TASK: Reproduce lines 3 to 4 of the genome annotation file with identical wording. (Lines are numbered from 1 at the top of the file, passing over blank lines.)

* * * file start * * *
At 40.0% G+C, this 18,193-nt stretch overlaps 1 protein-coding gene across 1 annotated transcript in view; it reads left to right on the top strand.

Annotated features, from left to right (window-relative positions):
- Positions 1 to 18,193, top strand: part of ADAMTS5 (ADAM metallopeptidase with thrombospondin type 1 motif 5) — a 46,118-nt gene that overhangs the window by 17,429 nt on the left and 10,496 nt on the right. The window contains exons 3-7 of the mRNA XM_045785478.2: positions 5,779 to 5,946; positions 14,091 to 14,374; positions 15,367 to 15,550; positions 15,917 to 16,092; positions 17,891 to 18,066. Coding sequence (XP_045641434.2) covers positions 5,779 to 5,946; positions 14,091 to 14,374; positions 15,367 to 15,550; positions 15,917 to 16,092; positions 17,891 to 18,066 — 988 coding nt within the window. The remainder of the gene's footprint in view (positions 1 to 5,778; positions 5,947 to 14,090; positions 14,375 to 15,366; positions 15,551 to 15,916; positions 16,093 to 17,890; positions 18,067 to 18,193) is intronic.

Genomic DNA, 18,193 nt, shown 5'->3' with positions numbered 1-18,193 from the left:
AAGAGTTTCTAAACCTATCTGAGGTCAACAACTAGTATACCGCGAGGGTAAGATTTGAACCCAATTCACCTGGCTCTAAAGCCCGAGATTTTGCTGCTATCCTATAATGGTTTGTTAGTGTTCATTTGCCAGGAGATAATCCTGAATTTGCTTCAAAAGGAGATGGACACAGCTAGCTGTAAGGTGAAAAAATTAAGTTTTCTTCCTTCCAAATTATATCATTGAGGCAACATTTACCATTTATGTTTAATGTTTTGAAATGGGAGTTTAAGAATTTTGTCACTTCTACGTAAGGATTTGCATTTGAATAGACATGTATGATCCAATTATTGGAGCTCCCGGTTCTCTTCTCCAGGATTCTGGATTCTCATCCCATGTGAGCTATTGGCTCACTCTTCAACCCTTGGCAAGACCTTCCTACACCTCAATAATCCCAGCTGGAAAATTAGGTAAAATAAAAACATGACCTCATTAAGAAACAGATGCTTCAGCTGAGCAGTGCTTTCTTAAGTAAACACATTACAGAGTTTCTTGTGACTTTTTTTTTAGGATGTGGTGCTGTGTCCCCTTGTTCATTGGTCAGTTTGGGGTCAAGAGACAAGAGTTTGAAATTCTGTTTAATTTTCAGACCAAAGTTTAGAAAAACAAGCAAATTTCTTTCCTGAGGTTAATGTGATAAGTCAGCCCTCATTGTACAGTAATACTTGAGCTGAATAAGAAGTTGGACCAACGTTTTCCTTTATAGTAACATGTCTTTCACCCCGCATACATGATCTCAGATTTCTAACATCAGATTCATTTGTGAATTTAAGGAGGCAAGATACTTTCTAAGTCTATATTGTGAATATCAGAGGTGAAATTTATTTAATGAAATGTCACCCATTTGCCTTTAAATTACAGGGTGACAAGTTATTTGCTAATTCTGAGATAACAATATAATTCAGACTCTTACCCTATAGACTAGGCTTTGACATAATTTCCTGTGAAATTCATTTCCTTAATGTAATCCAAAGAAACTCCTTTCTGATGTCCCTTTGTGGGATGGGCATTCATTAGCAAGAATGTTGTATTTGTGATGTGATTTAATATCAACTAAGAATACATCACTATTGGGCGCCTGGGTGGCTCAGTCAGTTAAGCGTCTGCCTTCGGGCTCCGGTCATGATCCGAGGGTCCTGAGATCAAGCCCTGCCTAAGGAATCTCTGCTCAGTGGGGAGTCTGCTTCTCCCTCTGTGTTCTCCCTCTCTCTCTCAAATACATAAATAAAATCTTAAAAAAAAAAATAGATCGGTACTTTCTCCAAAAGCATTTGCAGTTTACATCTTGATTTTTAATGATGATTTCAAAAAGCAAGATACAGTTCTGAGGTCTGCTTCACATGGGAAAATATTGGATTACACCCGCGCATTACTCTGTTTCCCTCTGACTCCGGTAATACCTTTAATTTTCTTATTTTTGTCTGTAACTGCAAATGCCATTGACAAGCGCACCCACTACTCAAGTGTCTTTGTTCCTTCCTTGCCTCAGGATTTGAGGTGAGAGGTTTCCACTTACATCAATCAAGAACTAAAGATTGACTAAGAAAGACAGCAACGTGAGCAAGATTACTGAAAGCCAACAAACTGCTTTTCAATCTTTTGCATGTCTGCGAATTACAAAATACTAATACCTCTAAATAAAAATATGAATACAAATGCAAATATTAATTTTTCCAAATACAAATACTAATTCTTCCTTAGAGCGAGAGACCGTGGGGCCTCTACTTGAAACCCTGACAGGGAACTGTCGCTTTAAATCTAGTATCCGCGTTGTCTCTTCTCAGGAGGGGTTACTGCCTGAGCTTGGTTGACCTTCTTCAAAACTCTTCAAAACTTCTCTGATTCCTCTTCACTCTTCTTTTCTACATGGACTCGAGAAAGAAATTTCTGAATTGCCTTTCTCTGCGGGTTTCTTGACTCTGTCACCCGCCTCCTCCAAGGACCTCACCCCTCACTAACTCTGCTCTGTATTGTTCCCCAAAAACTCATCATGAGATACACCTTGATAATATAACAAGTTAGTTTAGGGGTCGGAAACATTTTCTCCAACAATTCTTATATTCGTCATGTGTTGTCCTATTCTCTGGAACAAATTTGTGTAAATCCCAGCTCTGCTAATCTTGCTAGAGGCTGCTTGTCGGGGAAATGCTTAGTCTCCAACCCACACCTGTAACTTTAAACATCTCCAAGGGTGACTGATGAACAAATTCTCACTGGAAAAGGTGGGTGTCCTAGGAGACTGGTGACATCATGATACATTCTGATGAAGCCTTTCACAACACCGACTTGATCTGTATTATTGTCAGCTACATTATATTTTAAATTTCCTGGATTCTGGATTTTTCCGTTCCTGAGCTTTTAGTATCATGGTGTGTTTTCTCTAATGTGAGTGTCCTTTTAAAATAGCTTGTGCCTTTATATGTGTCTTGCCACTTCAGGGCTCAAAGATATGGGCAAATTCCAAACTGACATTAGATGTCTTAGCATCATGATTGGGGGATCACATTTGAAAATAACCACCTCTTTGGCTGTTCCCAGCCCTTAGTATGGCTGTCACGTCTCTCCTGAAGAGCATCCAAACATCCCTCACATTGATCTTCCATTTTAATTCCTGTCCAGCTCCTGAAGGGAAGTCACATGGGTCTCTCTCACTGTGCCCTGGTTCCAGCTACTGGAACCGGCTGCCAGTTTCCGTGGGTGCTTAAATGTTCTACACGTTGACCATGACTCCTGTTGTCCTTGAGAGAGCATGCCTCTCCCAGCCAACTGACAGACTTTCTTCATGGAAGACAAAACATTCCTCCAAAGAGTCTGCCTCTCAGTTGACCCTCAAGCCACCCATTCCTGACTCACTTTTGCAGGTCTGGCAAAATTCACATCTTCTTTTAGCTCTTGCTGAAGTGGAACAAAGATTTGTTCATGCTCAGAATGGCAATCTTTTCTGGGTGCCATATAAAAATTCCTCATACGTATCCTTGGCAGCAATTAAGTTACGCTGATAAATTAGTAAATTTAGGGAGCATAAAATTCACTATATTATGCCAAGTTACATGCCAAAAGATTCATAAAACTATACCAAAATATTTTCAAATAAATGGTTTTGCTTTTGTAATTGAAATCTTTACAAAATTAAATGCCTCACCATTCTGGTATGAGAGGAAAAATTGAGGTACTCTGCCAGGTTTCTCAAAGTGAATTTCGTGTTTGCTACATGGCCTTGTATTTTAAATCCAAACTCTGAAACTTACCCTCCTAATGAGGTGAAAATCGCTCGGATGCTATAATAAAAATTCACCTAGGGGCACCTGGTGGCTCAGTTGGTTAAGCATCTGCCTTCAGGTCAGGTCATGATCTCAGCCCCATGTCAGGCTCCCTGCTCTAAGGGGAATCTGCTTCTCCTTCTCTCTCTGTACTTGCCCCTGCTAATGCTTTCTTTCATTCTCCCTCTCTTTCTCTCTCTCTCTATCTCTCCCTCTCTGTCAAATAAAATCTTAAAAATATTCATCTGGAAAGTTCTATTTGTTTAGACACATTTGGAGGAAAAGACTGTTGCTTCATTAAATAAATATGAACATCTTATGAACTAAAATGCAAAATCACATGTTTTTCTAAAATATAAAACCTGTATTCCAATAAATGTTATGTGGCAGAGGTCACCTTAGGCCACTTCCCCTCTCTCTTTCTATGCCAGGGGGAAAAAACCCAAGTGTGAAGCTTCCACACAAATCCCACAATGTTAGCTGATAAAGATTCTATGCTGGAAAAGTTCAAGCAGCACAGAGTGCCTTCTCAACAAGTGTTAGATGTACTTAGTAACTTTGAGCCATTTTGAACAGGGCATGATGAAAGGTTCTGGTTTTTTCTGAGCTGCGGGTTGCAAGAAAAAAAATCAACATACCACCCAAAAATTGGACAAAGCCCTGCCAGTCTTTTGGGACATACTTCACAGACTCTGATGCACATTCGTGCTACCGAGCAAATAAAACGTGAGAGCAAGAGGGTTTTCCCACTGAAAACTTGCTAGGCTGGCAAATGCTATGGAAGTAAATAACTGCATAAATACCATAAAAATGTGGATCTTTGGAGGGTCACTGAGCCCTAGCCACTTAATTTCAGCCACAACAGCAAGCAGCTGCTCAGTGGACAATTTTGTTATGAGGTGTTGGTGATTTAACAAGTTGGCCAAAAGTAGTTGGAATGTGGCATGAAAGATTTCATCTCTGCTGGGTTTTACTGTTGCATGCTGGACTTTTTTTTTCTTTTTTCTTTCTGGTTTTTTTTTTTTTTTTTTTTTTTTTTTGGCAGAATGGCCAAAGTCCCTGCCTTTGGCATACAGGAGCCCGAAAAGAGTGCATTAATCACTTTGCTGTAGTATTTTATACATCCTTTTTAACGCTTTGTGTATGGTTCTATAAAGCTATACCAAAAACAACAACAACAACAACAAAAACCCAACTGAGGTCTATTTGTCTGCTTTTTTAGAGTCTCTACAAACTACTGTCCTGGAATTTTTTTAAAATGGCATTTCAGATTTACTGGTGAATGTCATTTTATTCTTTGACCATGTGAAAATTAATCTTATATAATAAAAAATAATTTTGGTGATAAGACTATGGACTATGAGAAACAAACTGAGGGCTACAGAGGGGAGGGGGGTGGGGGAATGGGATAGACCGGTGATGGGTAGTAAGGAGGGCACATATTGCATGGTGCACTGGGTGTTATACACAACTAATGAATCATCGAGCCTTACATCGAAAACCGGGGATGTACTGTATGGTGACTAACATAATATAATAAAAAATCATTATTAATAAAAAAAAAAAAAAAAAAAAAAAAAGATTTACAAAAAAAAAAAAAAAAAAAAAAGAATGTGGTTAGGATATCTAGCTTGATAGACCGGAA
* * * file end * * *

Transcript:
- Positions 1 to 18,193, top strand: part of ADAMTS5 (ADAM metallopeptidase with thrombospondin type 1 motif 5) — a 46,118-nt gene that overhangs the window by 17,429 nt on the left and 10,496 nt on the right. The window contains exons 3-7 of the mRNA XM_045785478.2: positions 5,779 to 5,946; positions 14,091 to 14,374; positions 15,367 to 15,550; positions 15,917 to 16,092; positions 17,891 to 18,066. Coding sequence (XP_045641434.2) covers positions 5,779 to 5,946; positions 14,091 to 14,374; positions 15,367 to 15,550; positions 15,917 to 16,092; positions 17,891 to 18,066 — 988 coding nt within the window. The remainder of the gene's footprint in view (positions 1 to 5,778; positions 5,947 to 14,090; positions 14,375 to 15,366; positions 15,551 to 15,916; positions 16,093 to 17,890; positions 18,067 to 18,193) is intronic.

Genomic DNA, 18,193 nt, shown 5'->3' with positions numbered 1-18,193 from the left: